Submission + - guitarken - a little history prior to teaching guitar lessons (guitarken.com)

An anonymous reader writes: After forming in October of 1996, Frognot hit the ground running-and they haven’t stopped since. A Dallas-based alternative groove rock band, Frognot is a unique blend of diverse and skilled musicians. Front man Dennis Leonard has been a part of the music scene since 1990, rounding out his striking vocal talents with some groovish guitar work, rhythmic pounding congas, and a hauntingly soulful violin. Guitarist Ken Allen, hitting the club circuit in 1989, contributes to the band’s unmatchable sound with his own style of hard-driving, energetic guitar riffs. Brian Starustka helps turn up the funk with his bass licks, bringing with him a variety of band experiences beginning in 1986 that include performing, touring, and recording for such labels as Atlantic, Exodus, Shrapnel, Audible Nutrition, and later Elektra. Drummer April Samuels, performing since 1989, finishes out the band’s lineup, providing the group with a powerful beat and harmonizing backup vocals.

Submission + - After Avast & Comodo, It's Now Steam's Turn to Use an Insecure Chromium Vers (softpedia.com)

An anonymous reader writes: After the Avast (Avastium) and the Comodo (Chromodo) debacles, it's now Valve's turn to be shamed, as the Steam client is using an outdated Chromium version, and also runs with the --no-sandbox flag, eliminating a key security feature, and allowing attacks to trickle down from the Web page to the underlying operating system.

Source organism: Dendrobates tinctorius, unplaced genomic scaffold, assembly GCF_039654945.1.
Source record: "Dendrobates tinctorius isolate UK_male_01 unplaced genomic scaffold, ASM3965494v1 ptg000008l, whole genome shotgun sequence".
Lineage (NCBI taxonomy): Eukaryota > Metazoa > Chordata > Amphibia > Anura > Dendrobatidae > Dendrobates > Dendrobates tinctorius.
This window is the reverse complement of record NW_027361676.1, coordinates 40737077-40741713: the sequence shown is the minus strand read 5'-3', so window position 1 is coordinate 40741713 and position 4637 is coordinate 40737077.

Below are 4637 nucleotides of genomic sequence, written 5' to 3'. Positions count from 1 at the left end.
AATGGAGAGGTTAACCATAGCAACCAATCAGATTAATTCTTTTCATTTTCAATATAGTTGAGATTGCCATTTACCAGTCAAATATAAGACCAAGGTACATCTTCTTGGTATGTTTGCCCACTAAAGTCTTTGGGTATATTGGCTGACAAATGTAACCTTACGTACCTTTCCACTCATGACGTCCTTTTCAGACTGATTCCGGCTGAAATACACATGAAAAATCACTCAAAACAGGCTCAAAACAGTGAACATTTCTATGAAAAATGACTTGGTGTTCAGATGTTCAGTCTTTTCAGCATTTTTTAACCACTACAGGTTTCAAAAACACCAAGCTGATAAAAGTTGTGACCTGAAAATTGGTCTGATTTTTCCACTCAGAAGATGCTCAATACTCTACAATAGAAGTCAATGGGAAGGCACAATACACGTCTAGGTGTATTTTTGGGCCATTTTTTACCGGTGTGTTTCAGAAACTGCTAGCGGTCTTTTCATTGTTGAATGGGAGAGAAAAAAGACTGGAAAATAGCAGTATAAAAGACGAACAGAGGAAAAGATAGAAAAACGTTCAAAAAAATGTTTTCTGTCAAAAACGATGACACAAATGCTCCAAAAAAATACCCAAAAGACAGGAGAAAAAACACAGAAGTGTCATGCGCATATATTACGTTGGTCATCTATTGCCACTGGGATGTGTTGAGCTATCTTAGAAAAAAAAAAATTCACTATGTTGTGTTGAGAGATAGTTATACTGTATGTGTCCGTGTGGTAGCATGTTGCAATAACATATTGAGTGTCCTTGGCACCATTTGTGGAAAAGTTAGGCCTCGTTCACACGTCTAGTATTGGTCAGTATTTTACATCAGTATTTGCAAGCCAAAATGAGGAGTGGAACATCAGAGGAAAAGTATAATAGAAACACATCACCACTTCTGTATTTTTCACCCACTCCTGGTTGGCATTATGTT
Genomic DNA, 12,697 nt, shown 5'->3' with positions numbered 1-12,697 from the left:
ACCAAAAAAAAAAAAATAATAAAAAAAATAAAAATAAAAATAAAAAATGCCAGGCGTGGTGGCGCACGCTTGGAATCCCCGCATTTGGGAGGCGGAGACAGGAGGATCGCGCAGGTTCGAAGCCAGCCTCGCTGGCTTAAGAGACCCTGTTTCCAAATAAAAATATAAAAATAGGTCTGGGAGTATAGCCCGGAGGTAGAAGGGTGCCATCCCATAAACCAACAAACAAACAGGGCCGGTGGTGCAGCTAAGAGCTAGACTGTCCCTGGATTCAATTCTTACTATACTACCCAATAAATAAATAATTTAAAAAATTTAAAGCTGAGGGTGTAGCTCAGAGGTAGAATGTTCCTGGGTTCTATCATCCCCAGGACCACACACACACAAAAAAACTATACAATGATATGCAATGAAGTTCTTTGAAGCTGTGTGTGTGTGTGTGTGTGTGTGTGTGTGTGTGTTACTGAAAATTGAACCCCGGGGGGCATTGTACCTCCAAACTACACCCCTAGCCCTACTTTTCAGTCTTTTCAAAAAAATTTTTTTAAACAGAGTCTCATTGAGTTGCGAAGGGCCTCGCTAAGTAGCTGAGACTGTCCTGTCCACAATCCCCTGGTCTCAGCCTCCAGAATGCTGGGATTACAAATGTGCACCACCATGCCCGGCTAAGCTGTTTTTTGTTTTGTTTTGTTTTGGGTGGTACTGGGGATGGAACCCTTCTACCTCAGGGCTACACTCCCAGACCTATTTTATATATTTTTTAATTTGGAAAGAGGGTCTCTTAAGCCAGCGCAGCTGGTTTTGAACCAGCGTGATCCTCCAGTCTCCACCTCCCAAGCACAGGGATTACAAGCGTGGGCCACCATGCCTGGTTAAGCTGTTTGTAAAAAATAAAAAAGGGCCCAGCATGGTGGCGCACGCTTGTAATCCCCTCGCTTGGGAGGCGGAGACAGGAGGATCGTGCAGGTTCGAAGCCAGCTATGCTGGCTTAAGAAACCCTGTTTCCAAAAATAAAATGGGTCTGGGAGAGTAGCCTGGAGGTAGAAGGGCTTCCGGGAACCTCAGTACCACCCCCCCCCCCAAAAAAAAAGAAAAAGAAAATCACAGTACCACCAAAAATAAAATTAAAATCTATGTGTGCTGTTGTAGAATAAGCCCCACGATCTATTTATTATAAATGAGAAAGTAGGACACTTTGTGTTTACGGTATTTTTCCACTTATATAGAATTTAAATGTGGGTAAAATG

Submission + - Talos Secure Workstation Is FSF-Certified — and $3100 (slashdot.org)

gnujoshua writes: Please change the title of this article. It should not claim that it is FSF-Certified. The FSF has not certified this hardware nor is it currently reviewing the hardware for FSF certification.

Joshua Gay
Licensing & Compliance Manager
Free Software Foundation

Submission + - The Internet of Broken Things (hackaday.com)

szczys writes: The Internet of Things is all the hype these days. On one side we have companies clamoring to sell you Internet-Connected-everything to replace all of the stuff you already have that is now considered "dumb". On the other side are security researchers screaming that we're installing remote access with little thought about securing it properly. The truth is a little of both is happening, and that this isn't a new thing. It's been around for years in industry, the new part is that it's much wider spread and much closer to your life. Al Williams walks through some real examples of the unintended consequences of IoT, including his experiences building and deploying devices, and some recent IoT gaffs like the NEST firmware upgrade that had some users waking up to an icy-cold home.

Submission + - Google working on wireless charging for self-driving cars (inhabitat.com)

MikeChino writes: New FCC filings suggest that Google is currently installing wireless charging systems for self-driving cars at its headquarters in Mountain View. The documents suggest that the systems will be installed by Hevo Power and Momentum Dynamics. Both companies offer technology that can wirelessly charge an electric car via plates that are embedded in the ground.